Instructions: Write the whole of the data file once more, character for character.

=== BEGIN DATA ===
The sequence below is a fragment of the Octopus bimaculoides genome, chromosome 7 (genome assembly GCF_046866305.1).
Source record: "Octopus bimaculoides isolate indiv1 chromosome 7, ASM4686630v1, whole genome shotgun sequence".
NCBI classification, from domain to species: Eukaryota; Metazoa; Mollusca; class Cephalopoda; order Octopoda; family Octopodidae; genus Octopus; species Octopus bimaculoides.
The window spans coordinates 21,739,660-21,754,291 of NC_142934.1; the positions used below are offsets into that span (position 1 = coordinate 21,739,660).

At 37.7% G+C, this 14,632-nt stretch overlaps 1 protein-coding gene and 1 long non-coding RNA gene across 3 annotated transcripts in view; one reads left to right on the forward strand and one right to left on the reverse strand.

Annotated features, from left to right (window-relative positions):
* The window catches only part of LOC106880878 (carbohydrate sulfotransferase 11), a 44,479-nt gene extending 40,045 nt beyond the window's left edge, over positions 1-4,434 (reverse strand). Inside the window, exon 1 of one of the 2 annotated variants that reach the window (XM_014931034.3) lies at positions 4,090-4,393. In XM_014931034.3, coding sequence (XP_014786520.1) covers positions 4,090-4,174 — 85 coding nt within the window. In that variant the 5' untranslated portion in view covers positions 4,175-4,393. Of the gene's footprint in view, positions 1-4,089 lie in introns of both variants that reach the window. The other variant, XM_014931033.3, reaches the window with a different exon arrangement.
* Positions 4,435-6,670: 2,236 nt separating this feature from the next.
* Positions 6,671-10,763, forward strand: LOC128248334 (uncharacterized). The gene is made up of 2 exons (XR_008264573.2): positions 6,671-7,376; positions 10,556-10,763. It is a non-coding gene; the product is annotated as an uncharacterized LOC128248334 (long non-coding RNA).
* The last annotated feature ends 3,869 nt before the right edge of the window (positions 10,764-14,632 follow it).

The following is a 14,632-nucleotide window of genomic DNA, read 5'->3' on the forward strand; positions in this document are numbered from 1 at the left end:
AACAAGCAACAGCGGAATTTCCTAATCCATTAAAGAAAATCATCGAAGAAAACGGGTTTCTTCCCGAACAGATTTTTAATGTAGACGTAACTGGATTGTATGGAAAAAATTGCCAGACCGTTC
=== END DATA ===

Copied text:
The sequence below is a fragment of the Octopus bimaculoides genome, chromosome 7 (genome assembly GCF_046866305.1).
Source record: "Octopus bimaculoides isolate indiv1 chromosome 7, ASM4686630v1, whole genome shotgun sequence".
NCBI classification, from domain to species: Eukaryota; Metazoa; Mollusca; class Cephalopoda; order Octopoda; family Octopodidae; genus Octopus; species Octopus bimaculoides.
The window spans coordinates 21,739,660-21,754,291 of NC_142934.1; the positions used below are offsets into that span (position 1 = coordinate 21,739,660).

At 37.7% G+C, this 14,632-nt stretch overlaps 1 protein-coding gene and 1 long non-coding RNA gene across 3 annotated transcripts in view; one reads left to right on the forward strand and one right to left on the reverse strand.

Annotated features, from left to right (window-relative positions):
* The window catches only part of LOC106880878 (carbohydrate sulfotransferase 11), a 44,479-nt gene extending 40,045 nt beyond the window's left edge, over positions 1-4,434 (reverse strand). Inside the window, exon 1 of one of the 2 annotated variants that reach the window (XM_014931034.3) lies at positions 4,090-4,393. In XM_014931034.3, coding sequence (XP_014786520.1) covers positions 4,090-4,174 — 85 coding nt within the window. In that variant the 5' untranslated portion in view covers positions 4,175-4,393. Of the gene's footprint in view, positions 1-4,089 lie in introns of both variants that reach the window. The other variant, XM_014931033.3, reaches the window with a different exon arrangement.
* Positions 4,435-6,670: 2,236 nt separating this feature from the next.
* Positions 6,671-10,763, forward strand: LOC128248334 (uncharacterized). The gene is made up of 2 exons (XR_008264573.2): positions 6,671-7,376; positions 10,556-10,763. It is a non-coding gene; the product is annotated as an uncharacterized LOC128248334 (long non-coding RNA).
* The last annotated feature ends 3,869 nt before the right edge of the window (positions 10,764-14,632 follow it).

The following is a 14,632-nucleotide window of genomic DNA, read 5'->3' on the forward strand; positions in this document are numbered from 1 at the left end:
AACAAGCAACAGCGGAATTTCCTAATCCATTAAAGAAAATCATCGAAGAAAACGGGTTTCTTCCCGAACAGATTTTTAATGTAGACGTAACTGGATTGTATGGAAAAAATTGCCAGACCGTTC